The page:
|Born||Shirley Diana Gregory
November 2, 1942
Saint Joseph, Missouri
|Nationality||German (formerly American)|
|Alma mater||University of Florida|
|Known for||research pertaining to feminism|
Shere Hite (born November 2, 1942) is an American-born German sex educator and feminist. Her sexological work has focused primarily on female sexuality. Hite builds upon biological studies of sex by Masters and Johnson and by Alfred Kinsey. She also references theoretical, political and psychological works associated with the feminist movement of the 1970s, such as Anne Koedt's The Myth of the Vaginal Orgasm. She renounced her United States citizenship in 1995 to become German.
Early life, education, and career
Hite was born Shirley Diana Gregory in Saint Joseph, Missouri to Paul and Shirley Hurt Gregory. She later took the surname of her stepfather, Raymond Hite. She graduated from Seabreeze High School in Daytona Beach, Florida. She received a masters degree in history from the University of Florida in 1967. She then moved to New York City and enrolled at Columbia University to work toward her Ph.D. in social history. Hite says that the reason for her not completing this degree was the conservative nature of Columbia at that time. In the 1970s, she did part of her research while at the National Organization for Women. She appeared nude in Playboy while studying at Columbia University and also posed provocatively in a typewriter ad to earn money for her college fees, but when she read the ad’s strapline, “The typewriter is so smart she doesn’t have to be”, she joined a feminist protest against the ad she had appeared in.
Hite has focused on understanding how individuals regard sexual experience and the meaning it holds for them. Hite's work concluded that 70% of women do not have orgasms through in-out, thrusting intercourse but are able to achieve orgasm easily by masturbation or other direct clitoral stimulation. She, as well as Elisabeth Lloyd, have criticized Masters and Johnson for uncritically incorporating cultural attitudes on sexual behavior into their research; for example, the argument that enough clitoral stimulation to achieve orgasm should be provided by thrusting during intercourse, and the inference that the failure of this is a sign of female "sexual dysfunction." While not denying that both Kinsey and Masters and Johnson have played a crucial role in sex research, Hite believes that society must understand the cultural and personal construction of sexual experience to make the research relevant to sexual behavior outside the laboratory. She offered that limiting test subjects to "normal" women who report orgasming during coitus was basing research on the faulty assumption that having an orgasm during coitus was typical, something that her own research strongly refuted.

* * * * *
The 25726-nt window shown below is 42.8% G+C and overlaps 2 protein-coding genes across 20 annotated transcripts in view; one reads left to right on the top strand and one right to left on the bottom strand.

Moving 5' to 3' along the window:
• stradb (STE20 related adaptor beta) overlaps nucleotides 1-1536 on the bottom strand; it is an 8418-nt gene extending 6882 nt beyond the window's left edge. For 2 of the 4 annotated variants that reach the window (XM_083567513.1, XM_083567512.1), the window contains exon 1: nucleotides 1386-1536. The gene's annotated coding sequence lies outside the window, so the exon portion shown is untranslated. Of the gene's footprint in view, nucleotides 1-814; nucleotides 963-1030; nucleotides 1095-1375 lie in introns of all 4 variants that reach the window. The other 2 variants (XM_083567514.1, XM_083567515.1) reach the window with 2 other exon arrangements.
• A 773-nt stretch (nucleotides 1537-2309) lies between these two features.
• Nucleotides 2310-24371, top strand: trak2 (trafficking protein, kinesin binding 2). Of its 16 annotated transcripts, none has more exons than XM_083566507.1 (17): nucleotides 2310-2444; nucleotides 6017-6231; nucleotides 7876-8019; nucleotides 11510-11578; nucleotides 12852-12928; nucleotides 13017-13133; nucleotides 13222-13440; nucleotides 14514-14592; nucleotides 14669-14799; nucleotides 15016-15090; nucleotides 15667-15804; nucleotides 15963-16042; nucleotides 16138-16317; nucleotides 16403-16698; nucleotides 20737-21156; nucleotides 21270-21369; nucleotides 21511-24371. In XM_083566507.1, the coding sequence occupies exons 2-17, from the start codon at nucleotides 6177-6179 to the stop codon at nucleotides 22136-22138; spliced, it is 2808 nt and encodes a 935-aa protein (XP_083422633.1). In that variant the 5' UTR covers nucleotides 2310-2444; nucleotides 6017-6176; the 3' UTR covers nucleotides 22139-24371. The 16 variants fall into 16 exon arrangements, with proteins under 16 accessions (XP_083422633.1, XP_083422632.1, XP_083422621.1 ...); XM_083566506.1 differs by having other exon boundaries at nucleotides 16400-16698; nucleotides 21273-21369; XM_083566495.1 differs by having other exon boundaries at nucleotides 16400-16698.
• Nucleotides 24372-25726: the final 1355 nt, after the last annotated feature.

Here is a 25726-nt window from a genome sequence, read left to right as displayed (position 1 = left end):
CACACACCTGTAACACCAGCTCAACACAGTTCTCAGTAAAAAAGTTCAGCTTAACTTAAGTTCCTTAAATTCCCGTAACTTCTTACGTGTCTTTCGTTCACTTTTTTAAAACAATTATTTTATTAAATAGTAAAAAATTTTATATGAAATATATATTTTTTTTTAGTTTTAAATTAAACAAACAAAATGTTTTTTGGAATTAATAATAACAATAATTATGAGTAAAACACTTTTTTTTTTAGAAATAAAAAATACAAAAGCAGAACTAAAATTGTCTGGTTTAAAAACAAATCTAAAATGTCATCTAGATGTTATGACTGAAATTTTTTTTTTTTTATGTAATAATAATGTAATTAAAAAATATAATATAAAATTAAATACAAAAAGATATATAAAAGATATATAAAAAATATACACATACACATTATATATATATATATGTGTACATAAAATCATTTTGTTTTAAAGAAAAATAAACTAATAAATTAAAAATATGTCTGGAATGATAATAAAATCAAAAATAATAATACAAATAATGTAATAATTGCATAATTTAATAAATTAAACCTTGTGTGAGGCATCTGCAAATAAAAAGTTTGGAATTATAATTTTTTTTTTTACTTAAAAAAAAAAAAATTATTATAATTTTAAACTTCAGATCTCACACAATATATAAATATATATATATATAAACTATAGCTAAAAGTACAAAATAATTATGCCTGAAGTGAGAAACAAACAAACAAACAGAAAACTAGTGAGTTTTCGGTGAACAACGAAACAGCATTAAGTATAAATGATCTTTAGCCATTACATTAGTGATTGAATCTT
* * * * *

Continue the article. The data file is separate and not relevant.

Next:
Hite used an individualistic research method. Thousands of responses from anonymous questionnaires were used as a framework to develop a discourse on human responses to gender and sexuality. Her conclusions were met with methodological criticism. The fact that her data are not probability samples raises concerns about whether the sample data can be generalized to relevant populations. As is common with surveys concerning sensitive subjects, such as sexual behavior, the proportion of nonresponse is typically large. Thus the conclusions derived from the data may not represent the views of the population under study because of sampling bias due to nonresponse. Hite supporters defend her methodology by saying that it is more likely to get to the truth of women's sexuality than studying women engaged in prostitution as if they were exemplary of women in general, or to study in laboratory conditions women who claim to orgasm during coitus.